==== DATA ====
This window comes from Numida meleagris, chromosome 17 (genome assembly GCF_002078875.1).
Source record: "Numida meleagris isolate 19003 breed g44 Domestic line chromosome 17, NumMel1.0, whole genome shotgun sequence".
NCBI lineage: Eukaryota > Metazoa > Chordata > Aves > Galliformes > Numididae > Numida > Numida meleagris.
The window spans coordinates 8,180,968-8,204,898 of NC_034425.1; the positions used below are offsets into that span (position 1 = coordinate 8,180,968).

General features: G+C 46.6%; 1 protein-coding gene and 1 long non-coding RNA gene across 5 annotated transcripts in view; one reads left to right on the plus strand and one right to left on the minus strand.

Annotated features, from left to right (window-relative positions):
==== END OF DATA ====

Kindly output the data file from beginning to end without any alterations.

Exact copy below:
This window comes from Numida meleagris, chromosome 17 (genome assembly GCF_002078875.1).
Source record: "Numida meleagris isolate 19003 breed g44 Domestic line chromosome 17, NumMel1.0, whole genome shotgun sequence".
NCBI lineage: Eukaryota > Metazoa > Chordata > Aves > Galliformes > Numididae > Numida > Numida meleagris.
The window spans coordinates 8,180,968-8,204,898 of NC_034425.1; the positions used below are offsets into that span (position 1 = coordinate 8,180,968).

General features: G+C 46.6%; 1 protein-coding gene and 1 long non-coding RNA gene across 5 annotated transcripts in view; one reads left to right on the plus strand and one right to left on the minus strand.

Annotated features, from left to right (window-relative positions):